The EC began an inquiry last year into competition in the drug industry that included surprise inspections of company offices (DID, Jan. 17, 2008 ). The purpose of the inquiry is to uncover the reasons for a decrease in the number of novel medicines reaching the market and why generic drugs are being delayed from entering the market.
The inspections come roughly a week after Neelie Kroes, the European Commissioner for Competition, told the European Parliament that the probe is expanding to include new cases (DID, Sept. 30 ).
The EC opened a formal antitrust investigation in July against French drugmaker Les Laboratoires Servier for suspected breaches of the commission’s rules on restrictive business practices. In particular, the EC said it is investigating whether business agreements between the company and several generic-drug makers, including Teva, may have hindered the introduction of a generic version of the company’s cardiovascular drug Coveram (perindopril arginine/amlodipine besylate).
Sanofi-Aventis didn’t return calls confirming whether they were part of the probe by press time. — Elizabeth Jones
The U.S. Supreme Court has refused to hear a case brought by Mylan Laboratories and Alphapharm involving attorneys’ fees awarded to Takeda Chemical Industries as a result of the decision in a patent dispute over Takeda’s diabetes drug Actos.
The Supreme Court did not comment on its refusal to hear Mylan and Alphapharm’s appeal of a district court ruling requiring them to pay Takeda’s fees after they failed to prove a patent covering Actos (pioglitazone HCl) was invalid, according to the court’s website.
Takeda won its patent case against the two generic companies in the U.S. District Court for the Southern District of New York in February 2006 (DID, Feb. 23, 2006 ). The District Court ruled that Takeda’s ’777 patent for the active ingredient in Actos is valid and enforceable. As a result of the ruling, Alphapharm and Mylan cannot sell generic versions of Actos until Takeda’s patent expires in 2011.
The court also granted Takeda’s request to award it attorneys’ fees and ordered Alphapharm to pay $5.4 million and Mylan $11.4 million, according to court documents. The generic companies appealed the fees, calling them excessive, to the U.S. Court of Appeals for the Federal Circuit.
However, the Appeals Court found their arguments in the case Takeda Chemical Industries, Ltd., et al. v. Mylan Laboratories, Inc., et al. to be “unpersuasive.” — Elizabeth Jones
OncoGenex Pharmaceuticals has received an additional fast-track designation for OGX-011 as a first-line treatment for progressive metastatic prostate cancer, combined with docetaxel, and is seeking a partner for Phase III clinical trials.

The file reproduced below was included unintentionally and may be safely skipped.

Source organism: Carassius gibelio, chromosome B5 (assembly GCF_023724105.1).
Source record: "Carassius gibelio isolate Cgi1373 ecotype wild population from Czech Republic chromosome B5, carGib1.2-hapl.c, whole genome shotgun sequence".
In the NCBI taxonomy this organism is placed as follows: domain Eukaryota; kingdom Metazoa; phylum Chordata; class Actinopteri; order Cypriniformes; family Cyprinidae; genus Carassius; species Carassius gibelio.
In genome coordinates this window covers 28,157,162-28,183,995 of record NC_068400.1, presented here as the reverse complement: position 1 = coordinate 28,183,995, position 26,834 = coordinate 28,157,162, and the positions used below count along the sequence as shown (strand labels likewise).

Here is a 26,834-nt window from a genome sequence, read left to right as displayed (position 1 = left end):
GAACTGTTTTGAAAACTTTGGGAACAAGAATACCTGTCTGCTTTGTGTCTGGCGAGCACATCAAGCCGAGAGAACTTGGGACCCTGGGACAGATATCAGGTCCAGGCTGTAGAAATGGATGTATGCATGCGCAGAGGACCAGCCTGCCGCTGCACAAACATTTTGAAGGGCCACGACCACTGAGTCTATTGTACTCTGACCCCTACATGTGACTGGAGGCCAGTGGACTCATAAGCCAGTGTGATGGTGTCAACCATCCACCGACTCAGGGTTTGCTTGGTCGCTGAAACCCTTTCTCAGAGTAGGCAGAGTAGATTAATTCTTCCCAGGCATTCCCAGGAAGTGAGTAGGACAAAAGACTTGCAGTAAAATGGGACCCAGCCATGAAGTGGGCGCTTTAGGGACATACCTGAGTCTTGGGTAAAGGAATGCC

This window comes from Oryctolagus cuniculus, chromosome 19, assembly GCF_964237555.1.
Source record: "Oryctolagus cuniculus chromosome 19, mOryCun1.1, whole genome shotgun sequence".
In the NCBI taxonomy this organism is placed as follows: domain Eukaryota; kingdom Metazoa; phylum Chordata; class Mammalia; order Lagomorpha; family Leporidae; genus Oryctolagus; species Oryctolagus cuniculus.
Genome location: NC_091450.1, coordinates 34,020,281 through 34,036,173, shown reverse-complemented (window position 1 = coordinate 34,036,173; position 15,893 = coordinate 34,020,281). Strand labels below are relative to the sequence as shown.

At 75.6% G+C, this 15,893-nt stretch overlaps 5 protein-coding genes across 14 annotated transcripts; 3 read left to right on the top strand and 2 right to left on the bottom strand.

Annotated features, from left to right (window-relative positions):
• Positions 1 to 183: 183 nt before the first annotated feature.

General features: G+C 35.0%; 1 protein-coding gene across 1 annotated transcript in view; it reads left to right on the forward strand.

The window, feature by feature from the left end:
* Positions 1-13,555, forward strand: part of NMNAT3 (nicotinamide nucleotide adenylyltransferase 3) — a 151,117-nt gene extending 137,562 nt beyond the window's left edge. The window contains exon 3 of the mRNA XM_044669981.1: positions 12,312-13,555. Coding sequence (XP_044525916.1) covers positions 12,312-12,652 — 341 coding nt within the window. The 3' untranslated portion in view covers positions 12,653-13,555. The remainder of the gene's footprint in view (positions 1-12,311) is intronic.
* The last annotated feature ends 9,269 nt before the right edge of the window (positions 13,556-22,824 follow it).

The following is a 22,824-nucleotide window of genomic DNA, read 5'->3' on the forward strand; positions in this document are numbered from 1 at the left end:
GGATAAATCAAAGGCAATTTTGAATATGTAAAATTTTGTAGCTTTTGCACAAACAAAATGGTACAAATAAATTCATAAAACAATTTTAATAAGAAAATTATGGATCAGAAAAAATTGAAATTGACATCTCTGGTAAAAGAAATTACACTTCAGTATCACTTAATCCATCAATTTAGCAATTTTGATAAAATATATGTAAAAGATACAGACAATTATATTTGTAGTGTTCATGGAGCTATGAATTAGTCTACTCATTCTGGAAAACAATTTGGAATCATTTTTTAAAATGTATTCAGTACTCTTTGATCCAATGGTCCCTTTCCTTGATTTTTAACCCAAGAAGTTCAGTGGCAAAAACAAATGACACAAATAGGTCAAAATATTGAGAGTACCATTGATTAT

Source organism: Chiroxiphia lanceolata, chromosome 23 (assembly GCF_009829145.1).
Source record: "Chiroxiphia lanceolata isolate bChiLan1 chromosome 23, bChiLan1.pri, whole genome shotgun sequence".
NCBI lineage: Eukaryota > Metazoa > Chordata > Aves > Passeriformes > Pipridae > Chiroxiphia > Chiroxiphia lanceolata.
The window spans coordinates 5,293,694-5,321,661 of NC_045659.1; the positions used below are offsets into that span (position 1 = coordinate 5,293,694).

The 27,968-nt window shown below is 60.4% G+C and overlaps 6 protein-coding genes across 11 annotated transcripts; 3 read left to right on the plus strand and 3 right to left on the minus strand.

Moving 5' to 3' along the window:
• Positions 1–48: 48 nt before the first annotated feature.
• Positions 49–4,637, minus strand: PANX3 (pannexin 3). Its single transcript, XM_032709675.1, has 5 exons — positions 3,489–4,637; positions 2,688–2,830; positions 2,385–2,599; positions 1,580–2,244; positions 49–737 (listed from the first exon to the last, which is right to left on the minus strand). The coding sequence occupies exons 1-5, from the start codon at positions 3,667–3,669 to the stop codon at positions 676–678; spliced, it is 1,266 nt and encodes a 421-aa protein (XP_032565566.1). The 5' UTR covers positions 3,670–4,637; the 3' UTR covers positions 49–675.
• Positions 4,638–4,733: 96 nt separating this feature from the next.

The designation was granted for OGX-011, or custirsen sodium, because it may improve survival for castrate-resistant prostate cancer (CRPC), the company says in a statement Tuesday. OncoGenex expects to find a development partner by year’s end, spokesman Jason Spark told DID. OGX-11 previously received fast-track designation for use as a second-line treatment with docetaxel for progressive metastatic prostate cancer (DID, Aug. 25, 2008).
The request for fast-track designation was based on data from a randomized, Phase II study that suggest OGX-011 in combination with first-line docetaxel may improve survival. The median survival rate for patients with CRPC who received OGX-11 plus docetaxel was 23.8 months compared with 16.9 months for those who received only docetaxel, the company says.
OncoGenex says it has completed special protocol assessments for Phase III trials of the drug as a first- and second-line chemotherapy treatment.
OGX-011, the company’s lead candidate, has completed five Phase II clinical trials in prostate, lung and breast cancers. — April Hollis
Infants born to women who take selective serotonin reuptake inhibitor (SSRI) antidepressants while pregnant face an increased risk of being born preterm, having low Apgar scores (a standard measure of a newborn’s well-being) or being admitted to neonatal intensive care units, a study finds.
The study examined pregnant women who received prenatal care in Aarhus University Hospital in Denmark from 1989 to 2006, 329 of whom reported treatment with SSRIs, according to study results published online in the October issue of Archives of Pediatrics & Adolescent Medicine. Another 4,902 patients in the trial were not treated with SSRIs but had a history of psychiatric illness, and 51,770 reported no history of psychiatric illness.
“The study justifies increased awareness to the possible effects of intrauterine exposure to antidepressants,” according to its abstract.
This is not the first study to find risks to newborns whose mothers take SSRIs. According to the FDA’s website, a February 2006 study in the New England Journal of Medicine found that persistent pulmonary hypertension was six times more common in babies whose mothers took an SSRI antidepressant after the 20th week of the pregnancy than among those who did not. In May, the FDA updated the prescribing information for all SSRIs with that information.